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How do we add variables to subclasses while still using polymorphism?

 
Corey Hollaway
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Question: How do we add variables to subclasses while still using polymorphism? Is there a better option than the one below?

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Background: Because we can only have one extends for a class, and the implements(interfaces) can only import final variables, I need to be able to change the variables though.
Because if I want Robodog to have pet variables(like boolean sitting), but Robodog is already extending Robot, then I have to handcode variables into every pet! And thus everyone that creates a Robot Pet would have to agree to a protocol for creates a RoboPet.

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One Option: Create an abstract class that extends Robot called: "RobotPet". There I can put all of the pet specific variables & methods inside of. So I'd have:

class Robot{} <-- All Robots go here that aren't pets
class RobotPet extends Robot{} <-- All Robot pets go into here

class Robodog extends RobotPet{}

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Interfaces seem so limited! If you can't change the variables (since they're final and must be declared inside of the interface), I have to keep building huge trees of polymorphism if I want variables! Thank you for your time!
 
Peter den Haan
author
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Favour composition over inheritance.

- Peter
 
Corey Hollaway
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Ok I've been reading, and I've noticed that in composition they put instances of classes (that would be inherited if not composition) inside of a class even though it doesn't pass the HAS-A test!
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INHERITANCE:


COMPOSITION:


I like it! It's like if you have a person, and you need that person to have:
-a mouth
-eyes
-teeth

And they all had instance variables! You can't extend them all, because you can only have one direct superclass. You can't use interfaces because their variables are final. So am I getting this ok? Thank you Peter den Haan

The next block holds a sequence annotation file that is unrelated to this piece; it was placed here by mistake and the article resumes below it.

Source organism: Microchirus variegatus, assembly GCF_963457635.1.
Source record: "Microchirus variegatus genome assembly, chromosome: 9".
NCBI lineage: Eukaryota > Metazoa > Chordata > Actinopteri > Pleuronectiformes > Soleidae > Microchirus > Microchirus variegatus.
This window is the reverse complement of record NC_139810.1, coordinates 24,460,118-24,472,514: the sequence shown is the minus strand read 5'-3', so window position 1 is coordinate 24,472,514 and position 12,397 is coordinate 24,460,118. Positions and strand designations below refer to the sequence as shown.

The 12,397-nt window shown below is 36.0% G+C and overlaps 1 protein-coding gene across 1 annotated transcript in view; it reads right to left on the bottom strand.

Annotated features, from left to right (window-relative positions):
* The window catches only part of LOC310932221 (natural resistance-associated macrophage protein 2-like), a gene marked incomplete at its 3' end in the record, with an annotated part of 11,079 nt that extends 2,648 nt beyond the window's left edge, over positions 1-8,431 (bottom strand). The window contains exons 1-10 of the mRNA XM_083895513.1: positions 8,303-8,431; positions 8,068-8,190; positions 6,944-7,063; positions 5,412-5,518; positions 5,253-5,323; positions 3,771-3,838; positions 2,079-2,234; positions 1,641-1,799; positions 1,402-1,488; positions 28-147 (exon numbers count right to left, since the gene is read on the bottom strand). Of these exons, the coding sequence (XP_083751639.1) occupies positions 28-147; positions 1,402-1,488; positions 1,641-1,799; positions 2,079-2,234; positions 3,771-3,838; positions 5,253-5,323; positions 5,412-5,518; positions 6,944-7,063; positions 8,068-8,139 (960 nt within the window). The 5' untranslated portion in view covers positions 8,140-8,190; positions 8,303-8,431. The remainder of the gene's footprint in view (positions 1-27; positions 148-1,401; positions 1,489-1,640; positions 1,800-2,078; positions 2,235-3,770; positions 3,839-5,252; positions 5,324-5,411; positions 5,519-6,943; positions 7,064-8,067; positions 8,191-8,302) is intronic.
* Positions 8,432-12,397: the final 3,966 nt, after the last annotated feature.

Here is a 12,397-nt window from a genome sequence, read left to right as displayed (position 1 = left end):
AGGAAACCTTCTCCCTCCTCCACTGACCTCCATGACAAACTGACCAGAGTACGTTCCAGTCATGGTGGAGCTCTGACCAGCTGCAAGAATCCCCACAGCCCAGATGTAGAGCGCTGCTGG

[ July 22, 2004: Message edited by: Corey Hollaway ]
 
Stan James
(instanceof Sidekick)
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I had no problem with your abstract RoboPet because Robot and RoboPet were both abstrat. But inheritance can get you into trouble. It's very difficult to extend a concrete class without getting into some kind of subtle trouble.

If you're up for some pretty advanced ideas the article Why Extends Is Evil has a good example of one place composition is better than inheritance. Be warned Holub is deliberately outrageous and many people find a lot to argue in his rants, but the lesson that extending concrete classes can get you in trouble is worth while.
 
sever oon
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One of the big reasons the OO approach is useful is because it provides us the capability to create intricate structure. This structure is created through composition, where we define relationships between different objects. For example, I could model a business in OO with a single object. That object could have methods that allowed me to figure out what the business does, the name of the business, the address of the headquarters, and get a client list.

Or, much better, the object that models the business could contain objects that keep all of this information in a structured way. For instance, to get access to the client list I might get a hold of the business' internal rolodex object. If I call a method to get the address, that method might return me an Address object. Inside the Address object I might get a hold of a City object that has all sorts of interesting information about the city, major airports, hotels I can stay in, etc.

The amount of detail and the intricacy of the structure that is provided in the application should be driven by the purpose of the application. If you create a Dog class, it's going to have different behaviors and structure internal data in a different way if that class is being designed for a Sims-style game than if it's being used in a veterinarian's office software. But the key to building good OO systems is recognizing how to structure these relationships between objects.

While composition can represent several different kinds of relationships, inheritance can model only one. I've seen people make the mistake of trying to have an Engine class extend an Automobile class, simply because they both have start() methods. Nope...as you now know, a car HAS-A engine, but neither one IS-A kind of the other.

sev
 
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